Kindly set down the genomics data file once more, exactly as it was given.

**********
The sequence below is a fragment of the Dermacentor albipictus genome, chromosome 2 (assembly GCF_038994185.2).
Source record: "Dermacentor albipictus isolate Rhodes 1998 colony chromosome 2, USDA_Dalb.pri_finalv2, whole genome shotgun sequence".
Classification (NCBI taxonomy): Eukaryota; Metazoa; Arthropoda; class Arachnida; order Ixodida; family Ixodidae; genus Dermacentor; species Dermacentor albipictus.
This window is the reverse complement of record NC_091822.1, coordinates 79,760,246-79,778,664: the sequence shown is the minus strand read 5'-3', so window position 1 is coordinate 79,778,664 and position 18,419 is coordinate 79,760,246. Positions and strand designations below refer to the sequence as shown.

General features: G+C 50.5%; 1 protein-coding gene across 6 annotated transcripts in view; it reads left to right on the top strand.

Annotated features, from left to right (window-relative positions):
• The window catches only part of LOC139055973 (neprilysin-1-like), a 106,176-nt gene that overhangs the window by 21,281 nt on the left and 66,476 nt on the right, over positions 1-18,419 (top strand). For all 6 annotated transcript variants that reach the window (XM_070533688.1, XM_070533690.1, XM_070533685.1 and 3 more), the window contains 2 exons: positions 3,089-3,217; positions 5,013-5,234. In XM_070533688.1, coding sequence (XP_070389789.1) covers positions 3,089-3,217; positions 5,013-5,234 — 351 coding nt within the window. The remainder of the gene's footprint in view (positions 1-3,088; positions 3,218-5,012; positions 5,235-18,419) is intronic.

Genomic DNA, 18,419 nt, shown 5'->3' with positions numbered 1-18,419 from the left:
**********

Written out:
The sequence below is a fragment of the Dermacentor albipictus genome, chromosome 2 (assembly GCF_038994185.2).
Source record: "Dermacentor albipictus isolate Rhodes 1998 colony chromosome 2, USDA_Dalb.pri_finalv2, whole genome shotgun sequence".
Classification (NCBI taxonomy): Eukaryota; Metazoa; Arthropoda; class Arachnida; order Ixodida; family Ixodidae; genus Dermacentor; species Dermacentor albipictus.
This window is the reverse complement of record NC_091822.1, coordinates 79,760,246-79,778,664: the sequence shown is the minus strand read 5'-3', so window position 1 is coordinate 79,778,664 and position 18,419 is coordinate 79,760,246. Positions and strand designations below refer to the sequence as shown.

General features: G+C 50.5%; 1 protein-coding gene across 6 annotated transcripts in view; it reads left to right on the top strand.

Annotated features, from left to right (window-relative positions):
• The window catches only part of LOC139055973 (neprilysin-1-like), a 106,176-nt gene that overhangs the window by 21,281 nt on the left and 66,476 nt on the right, over positions 1-18,419 (top strand). For all 6 annotated transcript variants that reach the window (XM_070533688.1, XM_070533690.1, XM_070533685.1 and 3 more), the window contains 2 exons: positions 3,089-3,217; positions 5,013-5,234. In XM_070533688.1, coding sequence (XP_070389789.1) covers positions 3,089-3,217; positions 5,013-5,234 — 351 coding nt within the window. The remainder of the gene's footprint in view (positions 1-3,088; positions 3,218-5,012; positions 5,235-18,419) is intronic.

Genomic DNA, 18,419 nt, shown 5'->3' with positions numbered 1-18,419 from the left: